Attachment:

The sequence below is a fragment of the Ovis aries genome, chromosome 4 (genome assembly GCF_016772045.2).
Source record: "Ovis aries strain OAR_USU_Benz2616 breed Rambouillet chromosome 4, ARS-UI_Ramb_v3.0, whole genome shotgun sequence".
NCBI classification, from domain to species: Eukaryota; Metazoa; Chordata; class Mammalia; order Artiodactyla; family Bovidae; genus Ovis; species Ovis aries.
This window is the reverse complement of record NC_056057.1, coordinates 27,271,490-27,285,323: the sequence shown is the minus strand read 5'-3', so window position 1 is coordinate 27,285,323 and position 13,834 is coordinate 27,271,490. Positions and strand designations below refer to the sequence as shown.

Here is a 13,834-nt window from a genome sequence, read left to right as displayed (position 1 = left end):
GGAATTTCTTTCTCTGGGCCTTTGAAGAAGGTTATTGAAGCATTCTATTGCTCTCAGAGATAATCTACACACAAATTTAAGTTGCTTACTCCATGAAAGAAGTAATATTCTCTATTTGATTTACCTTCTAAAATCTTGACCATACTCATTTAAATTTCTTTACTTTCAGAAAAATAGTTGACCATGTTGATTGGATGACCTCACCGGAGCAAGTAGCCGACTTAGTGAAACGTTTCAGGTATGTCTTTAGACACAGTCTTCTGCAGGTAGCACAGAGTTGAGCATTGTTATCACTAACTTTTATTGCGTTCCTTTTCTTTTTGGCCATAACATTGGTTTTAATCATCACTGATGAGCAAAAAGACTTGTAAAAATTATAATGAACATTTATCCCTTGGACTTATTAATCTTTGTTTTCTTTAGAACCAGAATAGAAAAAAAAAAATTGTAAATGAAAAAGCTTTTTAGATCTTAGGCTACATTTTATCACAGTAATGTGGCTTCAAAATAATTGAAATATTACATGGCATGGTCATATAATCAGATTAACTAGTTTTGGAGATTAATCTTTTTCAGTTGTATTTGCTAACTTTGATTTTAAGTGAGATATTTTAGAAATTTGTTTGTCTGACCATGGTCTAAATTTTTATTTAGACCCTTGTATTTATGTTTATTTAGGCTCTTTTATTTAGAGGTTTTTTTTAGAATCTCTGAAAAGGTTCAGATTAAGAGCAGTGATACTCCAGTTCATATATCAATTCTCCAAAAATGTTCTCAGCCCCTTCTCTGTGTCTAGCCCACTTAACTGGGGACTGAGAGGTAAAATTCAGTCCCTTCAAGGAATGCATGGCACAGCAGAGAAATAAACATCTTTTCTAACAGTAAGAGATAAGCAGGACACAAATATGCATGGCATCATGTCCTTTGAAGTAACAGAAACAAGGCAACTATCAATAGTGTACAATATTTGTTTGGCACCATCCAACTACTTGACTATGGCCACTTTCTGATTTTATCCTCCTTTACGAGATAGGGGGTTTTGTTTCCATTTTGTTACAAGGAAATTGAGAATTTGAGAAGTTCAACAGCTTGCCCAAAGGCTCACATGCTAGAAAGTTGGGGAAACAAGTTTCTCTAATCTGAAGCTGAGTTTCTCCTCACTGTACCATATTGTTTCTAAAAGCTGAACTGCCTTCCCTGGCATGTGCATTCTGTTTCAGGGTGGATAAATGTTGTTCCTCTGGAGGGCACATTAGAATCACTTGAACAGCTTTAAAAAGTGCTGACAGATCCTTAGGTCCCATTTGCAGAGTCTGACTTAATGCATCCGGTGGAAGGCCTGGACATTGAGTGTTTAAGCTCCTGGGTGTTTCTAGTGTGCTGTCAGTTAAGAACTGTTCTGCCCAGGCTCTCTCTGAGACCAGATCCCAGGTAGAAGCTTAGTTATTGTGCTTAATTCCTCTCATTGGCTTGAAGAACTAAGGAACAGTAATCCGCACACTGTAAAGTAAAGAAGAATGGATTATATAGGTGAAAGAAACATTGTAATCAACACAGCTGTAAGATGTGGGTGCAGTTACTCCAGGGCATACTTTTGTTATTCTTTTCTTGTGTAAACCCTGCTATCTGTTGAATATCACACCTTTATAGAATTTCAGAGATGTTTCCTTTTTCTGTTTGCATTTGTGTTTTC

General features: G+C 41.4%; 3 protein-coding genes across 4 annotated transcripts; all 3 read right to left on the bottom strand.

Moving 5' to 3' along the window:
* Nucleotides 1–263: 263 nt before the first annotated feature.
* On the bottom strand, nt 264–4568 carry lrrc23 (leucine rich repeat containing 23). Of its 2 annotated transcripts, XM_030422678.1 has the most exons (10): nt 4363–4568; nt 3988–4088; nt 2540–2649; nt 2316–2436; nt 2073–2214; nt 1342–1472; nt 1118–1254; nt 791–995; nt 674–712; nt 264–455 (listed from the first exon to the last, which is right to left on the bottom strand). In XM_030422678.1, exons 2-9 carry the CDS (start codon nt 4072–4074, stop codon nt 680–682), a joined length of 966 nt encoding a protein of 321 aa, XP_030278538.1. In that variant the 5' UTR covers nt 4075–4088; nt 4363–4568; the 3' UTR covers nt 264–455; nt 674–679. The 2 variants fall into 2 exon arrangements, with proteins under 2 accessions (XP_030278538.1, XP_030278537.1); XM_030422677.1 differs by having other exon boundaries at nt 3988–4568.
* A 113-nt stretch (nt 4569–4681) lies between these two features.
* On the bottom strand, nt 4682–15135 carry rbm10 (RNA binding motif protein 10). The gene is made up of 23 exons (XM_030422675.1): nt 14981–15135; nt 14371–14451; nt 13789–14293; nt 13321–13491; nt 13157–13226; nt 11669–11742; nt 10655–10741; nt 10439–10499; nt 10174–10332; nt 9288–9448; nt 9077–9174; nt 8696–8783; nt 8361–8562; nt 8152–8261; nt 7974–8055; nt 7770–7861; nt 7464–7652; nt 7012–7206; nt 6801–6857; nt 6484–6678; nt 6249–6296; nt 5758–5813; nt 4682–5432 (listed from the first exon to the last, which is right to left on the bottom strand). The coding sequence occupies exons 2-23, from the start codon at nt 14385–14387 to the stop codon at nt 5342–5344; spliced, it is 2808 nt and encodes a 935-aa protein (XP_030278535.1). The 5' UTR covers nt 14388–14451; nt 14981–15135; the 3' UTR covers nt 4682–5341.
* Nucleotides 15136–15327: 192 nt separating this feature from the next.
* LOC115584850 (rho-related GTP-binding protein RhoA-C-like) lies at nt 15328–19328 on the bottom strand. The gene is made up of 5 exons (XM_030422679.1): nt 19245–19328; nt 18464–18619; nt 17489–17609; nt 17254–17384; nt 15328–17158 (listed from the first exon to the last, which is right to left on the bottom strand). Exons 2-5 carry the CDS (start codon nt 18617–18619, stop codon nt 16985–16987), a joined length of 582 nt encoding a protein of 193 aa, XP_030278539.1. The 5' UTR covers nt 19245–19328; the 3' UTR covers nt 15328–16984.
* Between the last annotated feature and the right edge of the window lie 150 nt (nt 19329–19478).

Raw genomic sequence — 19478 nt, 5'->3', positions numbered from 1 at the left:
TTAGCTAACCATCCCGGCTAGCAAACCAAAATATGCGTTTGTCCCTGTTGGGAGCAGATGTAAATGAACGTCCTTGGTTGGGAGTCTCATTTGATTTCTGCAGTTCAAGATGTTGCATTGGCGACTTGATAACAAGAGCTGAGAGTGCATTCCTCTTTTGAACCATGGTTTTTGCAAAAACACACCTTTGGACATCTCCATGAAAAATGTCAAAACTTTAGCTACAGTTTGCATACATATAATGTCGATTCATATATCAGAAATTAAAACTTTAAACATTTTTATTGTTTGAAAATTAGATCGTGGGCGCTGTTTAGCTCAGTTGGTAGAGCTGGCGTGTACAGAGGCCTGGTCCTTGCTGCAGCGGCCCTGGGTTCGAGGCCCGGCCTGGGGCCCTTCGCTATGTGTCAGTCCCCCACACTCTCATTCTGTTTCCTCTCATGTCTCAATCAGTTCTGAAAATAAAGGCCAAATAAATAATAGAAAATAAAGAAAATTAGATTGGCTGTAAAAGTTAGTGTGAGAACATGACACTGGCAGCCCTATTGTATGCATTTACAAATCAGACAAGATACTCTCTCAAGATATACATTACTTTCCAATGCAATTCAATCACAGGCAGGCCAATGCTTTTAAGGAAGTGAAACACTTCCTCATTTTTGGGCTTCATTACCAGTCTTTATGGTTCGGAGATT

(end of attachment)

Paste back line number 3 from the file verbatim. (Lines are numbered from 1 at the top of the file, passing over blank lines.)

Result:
NCBI classification, from domain to species: Eukaryota; Metazoa; Chordata; class Mammalia; order Artiodactyla; family Bovidae; genus Ovis; species Ovis aries.